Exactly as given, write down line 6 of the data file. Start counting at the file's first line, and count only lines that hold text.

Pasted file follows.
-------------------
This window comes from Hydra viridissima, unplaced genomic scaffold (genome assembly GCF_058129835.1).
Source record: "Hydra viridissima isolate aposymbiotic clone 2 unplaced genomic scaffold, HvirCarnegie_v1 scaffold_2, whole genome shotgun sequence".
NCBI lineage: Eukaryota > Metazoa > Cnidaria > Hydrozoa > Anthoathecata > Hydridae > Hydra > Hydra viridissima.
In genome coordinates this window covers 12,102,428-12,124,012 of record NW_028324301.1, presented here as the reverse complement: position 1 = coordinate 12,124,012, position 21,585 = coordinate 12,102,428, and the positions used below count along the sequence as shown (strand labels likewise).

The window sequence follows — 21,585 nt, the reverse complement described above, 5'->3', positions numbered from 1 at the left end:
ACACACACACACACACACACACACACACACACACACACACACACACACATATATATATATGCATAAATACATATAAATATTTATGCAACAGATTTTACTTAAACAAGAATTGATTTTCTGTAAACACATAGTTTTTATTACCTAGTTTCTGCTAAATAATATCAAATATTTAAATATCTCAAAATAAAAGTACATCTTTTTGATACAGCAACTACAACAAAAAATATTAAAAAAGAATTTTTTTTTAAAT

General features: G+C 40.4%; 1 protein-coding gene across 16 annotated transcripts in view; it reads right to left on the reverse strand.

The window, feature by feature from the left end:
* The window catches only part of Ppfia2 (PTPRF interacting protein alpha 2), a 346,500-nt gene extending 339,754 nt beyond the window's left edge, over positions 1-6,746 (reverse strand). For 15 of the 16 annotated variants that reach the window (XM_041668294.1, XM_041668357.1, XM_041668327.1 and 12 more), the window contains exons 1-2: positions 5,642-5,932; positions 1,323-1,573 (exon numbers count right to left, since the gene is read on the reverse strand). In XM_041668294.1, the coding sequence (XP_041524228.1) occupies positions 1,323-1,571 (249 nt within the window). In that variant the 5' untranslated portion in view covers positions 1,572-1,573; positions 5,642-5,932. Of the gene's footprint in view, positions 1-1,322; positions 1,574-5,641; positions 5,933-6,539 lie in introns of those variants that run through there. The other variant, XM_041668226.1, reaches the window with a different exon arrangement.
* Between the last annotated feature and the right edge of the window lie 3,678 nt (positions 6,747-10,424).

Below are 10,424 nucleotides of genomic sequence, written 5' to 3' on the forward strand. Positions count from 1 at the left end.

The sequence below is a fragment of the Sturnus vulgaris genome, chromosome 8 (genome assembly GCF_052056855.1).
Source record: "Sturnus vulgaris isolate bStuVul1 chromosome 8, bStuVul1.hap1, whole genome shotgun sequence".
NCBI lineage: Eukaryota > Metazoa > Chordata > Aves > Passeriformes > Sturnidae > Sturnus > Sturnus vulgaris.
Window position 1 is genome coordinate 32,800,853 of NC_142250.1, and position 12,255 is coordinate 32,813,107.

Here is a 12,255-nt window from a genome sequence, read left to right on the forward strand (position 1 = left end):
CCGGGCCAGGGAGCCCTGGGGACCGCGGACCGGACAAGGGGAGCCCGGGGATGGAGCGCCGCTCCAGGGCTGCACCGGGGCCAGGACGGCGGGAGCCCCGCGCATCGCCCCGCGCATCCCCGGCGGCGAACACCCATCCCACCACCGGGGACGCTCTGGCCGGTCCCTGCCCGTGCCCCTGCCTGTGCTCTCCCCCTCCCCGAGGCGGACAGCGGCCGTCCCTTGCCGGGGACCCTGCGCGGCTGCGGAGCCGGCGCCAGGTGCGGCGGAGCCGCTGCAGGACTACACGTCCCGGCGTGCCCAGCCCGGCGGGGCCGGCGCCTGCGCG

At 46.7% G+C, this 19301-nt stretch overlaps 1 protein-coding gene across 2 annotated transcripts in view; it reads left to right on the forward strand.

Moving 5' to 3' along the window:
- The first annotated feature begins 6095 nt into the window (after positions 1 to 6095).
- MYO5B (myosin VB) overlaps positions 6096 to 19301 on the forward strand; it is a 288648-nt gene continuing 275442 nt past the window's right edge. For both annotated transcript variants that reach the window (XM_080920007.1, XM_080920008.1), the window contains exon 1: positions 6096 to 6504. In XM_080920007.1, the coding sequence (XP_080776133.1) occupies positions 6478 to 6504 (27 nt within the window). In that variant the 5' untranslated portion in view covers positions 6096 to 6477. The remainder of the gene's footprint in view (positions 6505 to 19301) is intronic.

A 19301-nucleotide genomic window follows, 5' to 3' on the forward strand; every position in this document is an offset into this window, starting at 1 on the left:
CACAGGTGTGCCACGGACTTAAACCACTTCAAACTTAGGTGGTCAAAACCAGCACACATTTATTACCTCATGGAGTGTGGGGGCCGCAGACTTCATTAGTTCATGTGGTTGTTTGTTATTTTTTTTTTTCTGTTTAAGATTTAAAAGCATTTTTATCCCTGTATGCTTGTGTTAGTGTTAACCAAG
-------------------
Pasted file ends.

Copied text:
ACACACACACACACACACACACACACACACACACACACACACACACACATATATATATATGCATAAATACATATAAATATTTATGCAACAGATTTTACTTAAACAAGAATTGATTTTCTGTAAACACATAGTTTTTATTACCTAGTTTCTGCTAAATAATATCAAATATTTAAATATCTCAAAATAAAAGTACATCTTTTTGATACAGCAACTACAACAAAAAATATTAAAAAAGAATTTTTTTTTAAAT